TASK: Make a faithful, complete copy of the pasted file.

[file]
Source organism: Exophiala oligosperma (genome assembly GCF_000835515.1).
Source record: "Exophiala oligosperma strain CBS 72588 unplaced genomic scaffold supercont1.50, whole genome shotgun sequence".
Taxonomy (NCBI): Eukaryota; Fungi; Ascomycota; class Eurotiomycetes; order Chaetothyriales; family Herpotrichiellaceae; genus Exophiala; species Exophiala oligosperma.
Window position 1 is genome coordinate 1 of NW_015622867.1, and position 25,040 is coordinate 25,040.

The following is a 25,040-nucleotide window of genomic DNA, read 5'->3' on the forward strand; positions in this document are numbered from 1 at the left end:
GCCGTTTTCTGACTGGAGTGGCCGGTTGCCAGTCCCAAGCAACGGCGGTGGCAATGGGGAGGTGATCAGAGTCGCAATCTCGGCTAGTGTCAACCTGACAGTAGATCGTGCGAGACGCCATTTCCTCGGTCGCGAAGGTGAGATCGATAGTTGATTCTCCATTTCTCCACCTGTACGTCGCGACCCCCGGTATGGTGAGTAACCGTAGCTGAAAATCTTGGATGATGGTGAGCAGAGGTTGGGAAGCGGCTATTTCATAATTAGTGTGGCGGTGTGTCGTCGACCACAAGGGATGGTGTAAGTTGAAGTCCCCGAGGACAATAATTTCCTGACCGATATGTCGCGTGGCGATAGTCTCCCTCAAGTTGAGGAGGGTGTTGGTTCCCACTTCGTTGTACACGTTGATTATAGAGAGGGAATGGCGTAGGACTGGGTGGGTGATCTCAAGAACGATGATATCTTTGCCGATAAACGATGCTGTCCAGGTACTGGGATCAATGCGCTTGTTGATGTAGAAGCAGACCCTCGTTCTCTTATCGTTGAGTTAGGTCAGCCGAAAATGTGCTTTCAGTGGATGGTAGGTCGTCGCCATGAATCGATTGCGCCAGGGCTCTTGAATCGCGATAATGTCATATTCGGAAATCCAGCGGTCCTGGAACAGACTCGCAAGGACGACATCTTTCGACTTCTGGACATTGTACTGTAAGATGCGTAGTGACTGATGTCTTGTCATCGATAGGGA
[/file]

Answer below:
Source organism: Exophiala oligosperma (genome assembly GCF_000835515.1).
Source record: "Exophiala oligosperma strain CBS 72588 unplaced genomic scaffold supercont1.50, whole genome shotgun sequence".
Taxonomy (NCBI): Eukaryota; Fungi; Ascomycota; class Eurotiomycetes; order Chaetothyriales; family Herpotrichiellaceae; genus Exophiala; species Exophiala oligosperma.
Window position 1 is genome coordinate 1 of NW_015622867.1, and position 25,040 is coordinate 25,040.

The following is a 25,040-nucleotide window of genomic DNA, read 5'->3' on the forward strand; positions in this document are numbered from 1 at the left end:
GCCGTTTTCTGACTGGAGTGGCCGGTTGCCAGTCCCAAGCAACGGCGGTGGCAATGGGGAGGTGATCAGAGTCGCAATCTCGGCTAGTGTCAACCTGACAGTAGATCGTGCGAGACGCCATTTCCTCGGTCGCGAAGGTGAGATCGATAGTTGATTCTCCATTTCTCCACCTGTACGTCGCGACCCCCGGTATGGTGAGTAACCGTAGCTGAAAATCTTGGATGATGGTGAGCAGAGGTTGGGAAGCGGCTATTTCATAATTAGTGTGGCGGTGTGTCGTCGACCACAAGGGATGGTGTAAGTTGAAGTCCCCGAGGACAATAATTTCCTGACCGATATGTCGCGTGGCGATAGTCTCCCTCAAGTTGAGGAGGGTGTTGGTTCCCACTTCGTTGTACACGTTGATTATAGAGAGGGAATGGCGTAGGACTGGGTGGGTGATCTCAAGAACGATGATATCTTTGCCGATAAACGATGCTGTCCAGGTACTGGGATCAATGCGCTTGTTGATGTAGAAGCAGACCCTCGTTCTCTTATCGTTGAGTTAGGTCAGCCGAAAATGTGCTTTCAGTGGATGGTAGGTCGTCGCCATGAATCGATTGCGCCAGGGCTCTTGAATCGCGATAATGTCATATTCGGAAATCCAGCGGTCCTGGAACAGACTCGCAAGGACGACATCTTTCGACTTCTGGACATTGTACTGTAAGATGCGTAGTGACTGATGTCTTGTCATCGATAGGGA